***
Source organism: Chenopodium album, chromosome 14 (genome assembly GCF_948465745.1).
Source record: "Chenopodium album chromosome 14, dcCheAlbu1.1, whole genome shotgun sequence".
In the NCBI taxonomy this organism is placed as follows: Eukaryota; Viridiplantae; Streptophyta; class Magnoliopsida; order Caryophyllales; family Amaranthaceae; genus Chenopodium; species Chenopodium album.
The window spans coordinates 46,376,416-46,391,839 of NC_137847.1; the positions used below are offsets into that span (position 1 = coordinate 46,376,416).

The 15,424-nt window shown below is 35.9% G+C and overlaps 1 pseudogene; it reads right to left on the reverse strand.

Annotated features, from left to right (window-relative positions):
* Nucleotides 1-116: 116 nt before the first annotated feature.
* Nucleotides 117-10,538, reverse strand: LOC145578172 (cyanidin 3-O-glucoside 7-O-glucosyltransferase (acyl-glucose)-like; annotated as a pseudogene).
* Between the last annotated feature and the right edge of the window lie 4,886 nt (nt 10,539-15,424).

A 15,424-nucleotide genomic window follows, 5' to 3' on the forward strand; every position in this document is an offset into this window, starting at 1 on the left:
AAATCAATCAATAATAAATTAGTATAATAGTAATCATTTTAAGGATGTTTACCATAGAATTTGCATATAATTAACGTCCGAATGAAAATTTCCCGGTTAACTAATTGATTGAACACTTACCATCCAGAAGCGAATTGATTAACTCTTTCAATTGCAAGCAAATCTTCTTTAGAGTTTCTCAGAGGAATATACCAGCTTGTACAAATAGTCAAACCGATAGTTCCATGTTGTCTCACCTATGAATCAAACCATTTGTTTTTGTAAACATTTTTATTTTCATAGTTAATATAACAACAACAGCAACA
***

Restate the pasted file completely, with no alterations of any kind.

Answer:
Source organism: Chenopodium album, chromosome 14 (genome assembly GCF_948465745.1).
Source record: "Chenopodium album chromosome 14, dcCheAlbu1.1, whole genome shotgun sequence".
In the NCBI taxonomy this organism is placed as follows: Eukaryota; Viridiplantae; Streptophyta; class Magnoliopsida; order Caryophyllales; family Amaranthaceae; genus Chenopodium; species Chenopodium album.
The window spans coordinates 46,376,416-46,391,839 of NC_137847.1; the positions used below are offsets into that span (position 1 = coordinate 46,376,416).

The 15,424-nt window shown below is 35.9% G+C and overlaps 1 pseudogene; it reads right to left on the reverse strand.

Annotated features, from left to right (window-relative positions):
* Nucleotides 1-116: 116 nt before the first annotated feature.
* Nucleotides 117-10,538, reverse strand: LOC145578172 (cyanidin 3-O-glucoside 7-O-glucosyltransferase (acyl-glucose)-like; annotated as a pseudogene).
* Between the last annotated feature and the right edge of the window lie 4,886 nt (nt 10,539-15,424).

A 15,424-nucleotide genomic window follows, 5' to 3' on the forward strand; every position in this document is an offset into this window, starting at 1 on the left:
AAATCAATCAATAATAAATTAGTATAATAGTAATCATTTTAAGGATGTTTACCATAGAATTTGCATATAATTAACGTCCGAATGAAAATTTCCCGGTTAACTAATTGATTGAACACTTACCATCCAGAAGCGAATTGATTAACTCTTTCAATTGCAAGCAAATCTTCTTTAGAGTTTCTCAGAGGAATATACCAGCTTGTACAAATAGTCAAACCGATAGTTCCATGTTGTCTCACCTATGAATCAAACCATTTGTTTTTGTAAACATTTTTATTTTCATAGTTAATATAACAACAACAGCAACA